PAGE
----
Army Reserve Soldier to ‘Bike for STEM’

Story by Lt. Col. Jefferson Wolfe
7th Mission Support Command

In just a few months, an Army Reserve Soldier went from driving around town to joining others on a three-day 150-mile trip.

Spc. Terry Cunningham, a Soldier in a 406th Human Resources Co., will be biking in the Cycle for STEM event July 23-25 organized by the local Armed Forces Communications and Electronics Association chapter.

The bicycle riders will be going from Koblenz to Bonn to Weilerbach, covering 150 miles and two overnight stops.

Spc. Terry Cunninham, a Soldier in the 7th Mission Support Command’s 406th Human resources Company, rides his bike Thursday June 23, 2016 on Daenner Kaserne in Kaiserslautern, Germany. Cunningham has logged about 3,000 miles on his bike since this spring.

Spc. Terry Cunninham, a Soldier in the 7th Mission Support Command’s 406th Human resources Company, rides his bike Thursday June 23, 2016 on Daenner Kaserne in Kaiserslautern, Germany. Cunningham has logged about 3,000 miles on his bike since this spring.

STEM is a curriculum based on the idea of educating students in four specific disciplines — science, technology, engineering and mathematics.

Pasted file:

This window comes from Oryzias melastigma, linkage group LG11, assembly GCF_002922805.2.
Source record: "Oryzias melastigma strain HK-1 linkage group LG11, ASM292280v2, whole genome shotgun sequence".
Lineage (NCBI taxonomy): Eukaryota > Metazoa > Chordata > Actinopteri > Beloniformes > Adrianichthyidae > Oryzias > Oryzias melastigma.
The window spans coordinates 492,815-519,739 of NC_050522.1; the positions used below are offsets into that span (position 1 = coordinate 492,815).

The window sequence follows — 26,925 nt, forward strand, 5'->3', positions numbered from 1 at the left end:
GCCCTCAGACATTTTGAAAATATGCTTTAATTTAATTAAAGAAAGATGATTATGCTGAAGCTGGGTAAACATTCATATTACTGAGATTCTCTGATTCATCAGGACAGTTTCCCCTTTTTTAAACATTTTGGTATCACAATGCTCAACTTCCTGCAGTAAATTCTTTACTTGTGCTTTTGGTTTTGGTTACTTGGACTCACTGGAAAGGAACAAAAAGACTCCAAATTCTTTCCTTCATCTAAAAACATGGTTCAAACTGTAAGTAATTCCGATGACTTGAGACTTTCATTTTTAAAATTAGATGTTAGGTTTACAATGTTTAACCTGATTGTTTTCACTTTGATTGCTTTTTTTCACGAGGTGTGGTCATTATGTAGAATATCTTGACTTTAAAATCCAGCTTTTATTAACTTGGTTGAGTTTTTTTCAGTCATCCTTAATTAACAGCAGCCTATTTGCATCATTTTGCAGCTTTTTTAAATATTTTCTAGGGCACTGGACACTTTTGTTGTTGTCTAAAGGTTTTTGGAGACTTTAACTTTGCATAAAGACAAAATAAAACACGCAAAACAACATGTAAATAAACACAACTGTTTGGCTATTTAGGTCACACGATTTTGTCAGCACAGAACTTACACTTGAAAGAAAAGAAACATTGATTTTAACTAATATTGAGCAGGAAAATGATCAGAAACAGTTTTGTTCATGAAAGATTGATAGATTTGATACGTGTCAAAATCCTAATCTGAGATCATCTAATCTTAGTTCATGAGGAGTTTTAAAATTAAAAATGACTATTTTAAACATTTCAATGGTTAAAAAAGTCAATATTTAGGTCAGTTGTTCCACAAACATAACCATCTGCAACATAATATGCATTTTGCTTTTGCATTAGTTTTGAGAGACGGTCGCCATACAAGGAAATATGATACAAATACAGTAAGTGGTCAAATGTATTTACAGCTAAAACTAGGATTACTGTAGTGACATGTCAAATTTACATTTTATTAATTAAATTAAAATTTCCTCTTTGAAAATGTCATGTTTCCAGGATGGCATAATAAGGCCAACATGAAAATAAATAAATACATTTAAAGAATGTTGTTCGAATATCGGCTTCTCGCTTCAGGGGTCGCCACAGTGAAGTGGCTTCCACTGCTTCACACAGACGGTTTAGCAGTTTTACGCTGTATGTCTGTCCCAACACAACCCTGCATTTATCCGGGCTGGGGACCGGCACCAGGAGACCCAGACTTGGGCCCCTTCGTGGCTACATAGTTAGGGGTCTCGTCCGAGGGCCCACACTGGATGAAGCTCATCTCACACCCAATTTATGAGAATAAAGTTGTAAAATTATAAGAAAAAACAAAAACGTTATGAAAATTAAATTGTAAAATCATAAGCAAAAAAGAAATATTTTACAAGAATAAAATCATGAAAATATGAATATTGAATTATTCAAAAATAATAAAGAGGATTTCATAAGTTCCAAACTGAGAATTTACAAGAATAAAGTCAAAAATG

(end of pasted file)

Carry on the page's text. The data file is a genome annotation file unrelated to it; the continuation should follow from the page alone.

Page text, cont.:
AFCEA offers scholarships for students attending Department of Defense Dependents Schools, but also Soldiers and military spouses who are studying a STEM curriculum.

“Innovative technology is what we’re trying to support in schools,” Cunningham said.

AFCEA has donated about $50,000 in scholarships to students in the Kaiserslautern area in the last two years, he added.

Cunningham started to commute by bicycle to work every day in February when his car had to be in the shop for repair. Now, even with his car in good repair, he’s still biking.

“I commute daily from Kaiserslautern to The Flying Pig on Ramstein Air Base, about 20 kilometers one way,” he said. “I ride 200-250 kilometers a week and enjoy every minute of it.”

Cunningham’s trip to work by bicycle takes about 40 minutes, while driving takes about 20-30 minutes, depending on traffic.

Since April, Cunningham has logged more than 3,000 kilometers on his bike.

“It’s relaxing and not as stressful as driving,” he said. “You can take your time and enjoy some of the beautiful scenery Germany has to offer. Surprisingly, most commutes only take about 10-15 minutes longer than driving.”

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